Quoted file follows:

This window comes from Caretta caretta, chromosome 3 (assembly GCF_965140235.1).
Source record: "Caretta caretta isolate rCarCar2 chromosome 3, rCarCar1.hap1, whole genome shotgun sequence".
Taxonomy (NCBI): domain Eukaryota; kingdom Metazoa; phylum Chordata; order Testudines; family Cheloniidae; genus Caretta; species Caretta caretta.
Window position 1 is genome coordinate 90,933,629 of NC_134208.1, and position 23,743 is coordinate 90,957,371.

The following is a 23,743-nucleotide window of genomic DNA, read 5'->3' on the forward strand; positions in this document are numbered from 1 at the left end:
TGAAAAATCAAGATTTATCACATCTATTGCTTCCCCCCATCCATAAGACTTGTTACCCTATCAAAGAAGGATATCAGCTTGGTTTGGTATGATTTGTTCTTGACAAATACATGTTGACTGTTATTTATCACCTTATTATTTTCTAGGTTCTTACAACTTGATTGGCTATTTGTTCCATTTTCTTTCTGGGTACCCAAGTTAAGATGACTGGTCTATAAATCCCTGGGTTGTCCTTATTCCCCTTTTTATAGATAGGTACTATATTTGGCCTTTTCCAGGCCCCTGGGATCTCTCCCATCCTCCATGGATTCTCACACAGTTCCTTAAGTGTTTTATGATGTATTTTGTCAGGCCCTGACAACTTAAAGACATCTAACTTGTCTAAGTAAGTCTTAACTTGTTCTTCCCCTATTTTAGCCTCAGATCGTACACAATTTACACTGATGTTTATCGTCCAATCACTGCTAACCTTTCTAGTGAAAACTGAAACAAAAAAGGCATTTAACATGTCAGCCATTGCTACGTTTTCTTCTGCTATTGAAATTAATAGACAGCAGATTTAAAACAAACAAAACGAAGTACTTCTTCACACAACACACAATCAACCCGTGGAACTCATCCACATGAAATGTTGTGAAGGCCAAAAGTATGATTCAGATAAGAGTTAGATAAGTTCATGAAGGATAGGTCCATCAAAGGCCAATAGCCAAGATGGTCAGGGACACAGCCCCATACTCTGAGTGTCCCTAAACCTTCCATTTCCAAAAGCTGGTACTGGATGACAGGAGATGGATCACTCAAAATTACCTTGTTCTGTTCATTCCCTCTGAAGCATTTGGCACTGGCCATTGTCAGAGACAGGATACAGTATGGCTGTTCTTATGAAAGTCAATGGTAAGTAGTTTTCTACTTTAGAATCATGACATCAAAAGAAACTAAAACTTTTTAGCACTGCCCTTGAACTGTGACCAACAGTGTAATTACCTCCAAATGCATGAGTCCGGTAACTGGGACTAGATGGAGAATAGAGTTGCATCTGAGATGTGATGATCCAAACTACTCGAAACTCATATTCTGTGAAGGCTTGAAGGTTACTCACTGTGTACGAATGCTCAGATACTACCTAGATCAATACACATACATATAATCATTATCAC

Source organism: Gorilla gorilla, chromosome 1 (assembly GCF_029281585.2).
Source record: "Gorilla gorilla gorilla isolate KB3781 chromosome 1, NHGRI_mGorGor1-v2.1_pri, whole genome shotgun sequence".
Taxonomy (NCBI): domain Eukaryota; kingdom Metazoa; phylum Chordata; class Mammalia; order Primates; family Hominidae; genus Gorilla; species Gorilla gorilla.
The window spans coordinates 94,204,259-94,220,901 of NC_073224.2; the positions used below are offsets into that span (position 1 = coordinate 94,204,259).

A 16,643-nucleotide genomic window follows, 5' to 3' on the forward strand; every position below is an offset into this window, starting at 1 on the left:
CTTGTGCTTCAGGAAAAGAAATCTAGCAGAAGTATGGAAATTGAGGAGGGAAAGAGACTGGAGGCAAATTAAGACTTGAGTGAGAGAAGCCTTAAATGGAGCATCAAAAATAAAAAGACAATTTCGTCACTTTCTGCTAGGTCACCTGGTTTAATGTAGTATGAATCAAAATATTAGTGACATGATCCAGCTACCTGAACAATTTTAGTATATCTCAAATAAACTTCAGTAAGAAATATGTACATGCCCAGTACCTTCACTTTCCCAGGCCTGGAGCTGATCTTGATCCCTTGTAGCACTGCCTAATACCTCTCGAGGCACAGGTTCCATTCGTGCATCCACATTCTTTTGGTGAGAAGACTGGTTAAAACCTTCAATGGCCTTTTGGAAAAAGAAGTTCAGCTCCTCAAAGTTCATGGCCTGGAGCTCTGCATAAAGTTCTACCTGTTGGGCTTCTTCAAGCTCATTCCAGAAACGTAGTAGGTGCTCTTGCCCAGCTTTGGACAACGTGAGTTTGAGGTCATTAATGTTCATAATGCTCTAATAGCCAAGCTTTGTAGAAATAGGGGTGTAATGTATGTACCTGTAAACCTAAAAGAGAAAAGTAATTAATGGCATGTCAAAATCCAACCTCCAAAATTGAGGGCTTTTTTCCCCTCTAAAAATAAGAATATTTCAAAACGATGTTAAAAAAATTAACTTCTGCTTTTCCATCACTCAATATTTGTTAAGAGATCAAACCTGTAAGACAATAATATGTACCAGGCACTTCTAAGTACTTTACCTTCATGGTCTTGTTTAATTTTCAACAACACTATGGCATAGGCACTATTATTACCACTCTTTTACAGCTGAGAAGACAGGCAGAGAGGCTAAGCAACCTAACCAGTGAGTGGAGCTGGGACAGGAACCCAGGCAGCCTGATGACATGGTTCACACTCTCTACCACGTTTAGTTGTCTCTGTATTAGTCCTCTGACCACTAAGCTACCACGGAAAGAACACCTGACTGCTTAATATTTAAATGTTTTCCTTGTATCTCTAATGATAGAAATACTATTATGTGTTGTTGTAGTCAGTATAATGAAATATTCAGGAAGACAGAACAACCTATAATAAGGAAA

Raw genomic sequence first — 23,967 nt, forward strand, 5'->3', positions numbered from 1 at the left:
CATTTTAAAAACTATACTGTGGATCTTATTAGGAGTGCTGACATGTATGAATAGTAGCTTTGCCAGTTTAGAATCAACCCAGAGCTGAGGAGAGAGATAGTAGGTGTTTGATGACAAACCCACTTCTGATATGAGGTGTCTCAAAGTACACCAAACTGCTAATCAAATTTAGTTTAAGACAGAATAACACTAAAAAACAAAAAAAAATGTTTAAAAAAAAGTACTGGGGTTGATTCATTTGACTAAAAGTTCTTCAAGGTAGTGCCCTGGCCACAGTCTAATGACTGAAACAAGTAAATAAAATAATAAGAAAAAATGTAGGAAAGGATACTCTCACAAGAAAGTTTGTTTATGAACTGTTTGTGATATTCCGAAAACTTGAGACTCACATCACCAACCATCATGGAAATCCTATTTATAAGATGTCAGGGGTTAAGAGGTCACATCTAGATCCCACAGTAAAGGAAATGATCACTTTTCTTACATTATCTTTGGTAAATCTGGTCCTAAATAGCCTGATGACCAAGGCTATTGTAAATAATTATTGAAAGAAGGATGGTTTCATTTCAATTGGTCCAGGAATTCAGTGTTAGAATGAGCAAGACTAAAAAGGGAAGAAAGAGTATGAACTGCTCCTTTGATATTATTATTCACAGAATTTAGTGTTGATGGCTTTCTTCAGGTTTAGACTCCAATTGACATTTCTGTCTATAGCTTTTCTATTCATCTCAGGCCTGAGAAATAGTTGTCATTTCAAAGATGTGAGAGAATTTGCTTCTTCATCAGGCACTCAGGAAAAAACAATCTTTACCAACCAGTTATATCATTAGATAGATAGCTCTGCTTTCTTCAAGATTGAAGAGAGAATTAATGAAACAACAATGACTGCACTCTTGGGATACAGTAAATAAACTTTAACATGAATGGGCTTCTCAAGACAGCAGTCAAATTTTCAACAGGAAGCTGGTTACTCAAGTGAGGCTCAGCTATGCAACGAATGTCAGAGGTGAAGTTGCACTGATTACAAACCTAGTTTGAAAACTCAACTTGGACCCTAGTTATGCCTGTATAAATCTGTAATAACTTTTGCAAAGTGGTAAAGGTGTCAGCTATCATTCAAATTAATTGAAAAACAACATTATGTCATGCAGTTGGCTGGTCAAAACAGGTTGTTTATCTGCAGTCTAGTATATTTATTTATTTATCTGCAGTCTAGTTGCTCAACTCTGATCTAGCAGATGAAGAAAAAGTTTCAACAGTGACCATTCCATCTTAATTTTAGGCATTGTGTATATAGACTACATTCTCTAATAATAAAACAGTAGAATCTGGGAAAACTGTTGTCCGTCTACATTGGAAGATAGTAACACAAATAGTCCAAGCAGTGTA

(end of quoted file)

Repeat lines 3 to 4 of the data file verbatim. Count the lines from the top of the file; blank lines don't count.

Taxonomy (NCBI): domain Eukaryota; kingdom Metazoa; phylum Chordata; order Testudines; family Cheloniidae; genus Caretta; species Caretta caretta.
Window position 1 is genome coordinate 90,933,629 of NC_134208.1, and position 23,743 is coordinate 90,957,371.